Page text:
By Jeff Prang
Los Angeles County Assessor
At the beginning of the year, my office released the 2021 Annual Report, which reflects growth and increases in the assessed value of taxable real property despite the enduring pandemic. The report also includes an updated listing of the county’s 88 cities, including the highest-valued cities and those with the highest percentage change from the prior year.
The 2021 Annual Report is available online at www.assessor.lacounty.gov/reports.
The Annual Report helps the public easily access information about the Office of the Assessor, property-tax-saving resources and how property values in each area of the county changed during this last year. The diligent work of the staff at the Office of the Assessor during these difficult times helped find new ways to produce and complete the vital functions that ultimately serve as the foundation of the property tax system. The 2021 Annual Assessment roll had a total assessed value of all taxable property in the county this year of more than $1.7 trillion, which will generate over $17 billion in property tax revenue, to be allocated to local governments – cities, school districts, roads, hospitals and libraries to fund the basic services we all rely on.
The Annual Report is broken down into categories and chapters, providing a comprehensive view of the strength of the Los Angeles County real estate market. It reveals that last year nearly every city in Los Angeles County recorded an increase in assessed valuation compared to 2020.
The report also highlights the total net value of $1.76 trillion for the entire county, indicating the 11th consecutive year of growth, an increase of $62.9 billion (or 3.7%) over 2020. That value places $17 billion in the hands of the county to be used for those public services as just mentioned.
The Annual Report also includes the latest information on the new constitutional amendment, Proposition 19, the office’s many legislative advancements, the many tax resources and tax savings’ programs available, a detailed explanation of California’s property tax system, and the new joint-venture with community colleges that provides a pathway to jobs.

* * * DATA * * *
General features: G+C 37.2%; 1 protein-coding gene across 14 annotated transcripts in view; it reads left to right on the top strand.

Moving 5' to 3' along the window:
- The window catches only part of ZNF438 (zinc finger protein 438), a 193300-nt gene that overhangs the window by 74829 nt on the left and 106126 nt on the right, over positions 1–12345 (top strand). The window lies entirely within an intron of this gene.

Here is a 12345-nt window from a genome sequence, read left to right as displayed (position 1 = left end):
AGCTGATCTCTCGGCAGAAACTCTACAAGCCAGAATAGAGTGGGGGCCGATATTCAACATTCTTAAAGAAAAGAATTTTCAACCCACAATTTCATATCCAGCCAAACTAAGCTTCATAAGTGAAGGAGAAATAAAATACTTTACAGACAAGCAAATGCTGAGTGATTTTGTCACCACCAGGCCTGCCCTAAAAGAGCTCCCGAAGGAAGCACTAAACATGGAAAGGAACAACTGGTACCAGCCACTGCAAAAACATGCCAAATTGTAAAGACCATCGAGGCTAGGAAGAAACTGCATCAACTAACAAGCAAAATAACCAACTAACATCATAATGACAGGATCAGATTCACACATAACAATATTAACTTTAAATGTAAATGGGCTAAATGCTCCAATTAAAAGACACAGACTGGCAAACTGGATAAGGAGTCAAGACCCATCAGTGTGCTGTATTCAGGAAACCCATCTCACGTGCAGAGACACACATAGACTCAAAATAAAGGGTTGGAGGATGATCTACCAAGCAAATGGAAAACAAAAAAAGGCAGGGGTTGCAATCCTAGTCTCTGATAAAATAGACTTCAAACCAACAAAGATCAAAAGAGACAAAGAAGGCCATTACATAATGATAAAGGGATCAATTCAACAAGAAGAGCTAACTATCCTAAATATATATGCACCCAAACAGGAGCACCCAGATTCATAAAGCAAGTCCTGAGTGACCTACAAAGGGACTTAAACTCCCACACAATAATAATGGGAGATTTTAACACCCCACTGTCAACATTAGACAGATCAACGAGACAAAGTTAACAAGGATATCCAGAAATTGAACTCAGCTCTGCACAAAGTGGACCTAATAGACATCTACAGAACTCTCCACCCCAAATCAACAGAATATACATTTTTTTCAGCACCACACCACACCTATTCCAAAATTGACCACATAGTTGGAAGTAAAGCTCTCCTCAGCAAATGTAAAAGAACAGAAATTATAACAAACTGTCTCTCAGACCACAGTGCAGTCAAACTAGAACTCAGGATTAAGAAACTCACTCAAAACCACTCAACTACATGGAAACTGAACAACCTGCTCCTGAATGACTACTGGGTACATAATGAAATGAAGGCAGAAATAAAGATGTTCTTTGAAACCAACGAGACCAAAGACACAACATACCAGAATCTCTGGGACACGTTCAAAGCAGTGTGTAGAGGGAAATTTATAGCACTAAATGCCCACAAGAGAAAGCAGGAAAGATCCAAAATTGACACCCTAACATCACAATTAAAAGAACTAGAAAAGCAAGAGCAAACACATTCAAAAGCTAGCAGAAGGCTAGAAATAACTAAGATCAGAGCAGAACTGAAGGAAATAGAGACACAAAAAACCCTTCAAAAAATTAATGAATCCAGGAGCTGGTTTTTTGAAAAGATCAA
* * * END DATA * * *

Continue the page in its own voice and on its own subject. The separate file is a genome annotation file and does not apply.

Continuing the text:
Moreover, as the Annual Report does every year, it lists the top 20 highest-valued cities in the county for 2021. The top five highest-valued cities for 2021 remain the same, with the city of Los Angeles at No. 1 with an assessed valuation of $723.6 billion (4% increase); Long Beach with an assessed valuation of $65.7 billion (3.5% increase); Santa Monica with an assessed valuation of $43.834 billion (3.7% increase); Beverly Hills with an assessed valuation of $40.6 billion (4.1% increase); and Santa Clarita with an assessed valuation of $38.3 billion (1.1% increase).
The top three fastest percentage growth cities in the county in 2021 were Cerritos at 9.1% growth, Hidden Hills at 8.9% growth, and Vernon at 7.1%.
It’s important to remember that the average growth does not mean property owners will be subject to a corresponding increase on their annual property tax bills. Nearly 9 out of 10 property owners will see only the modest 2% adjustment prescribed by Proposition 13.
The dedicated professionals at the Office of the Assessor are committed to providing the highest quality of public service possible, regardless of the challenges that present themselves. It’s not an understatement when I say that this past year has presented the Assessor’s Office with an untold number of those challenges but they have been met and overcome as this Annual Report indicates.
Don’t forget to visit our new, improved website at assessor.lacounty.gov where you can find all property tax saving resources available to you.
Los Angeles County Assessor Jeff Prang has been in office since 2014. The L.A. County Assessor’s Office is the largest office of its kind in the nation with 1,300 employees and provides the foundation for a property tax system that generates $17 billion annually.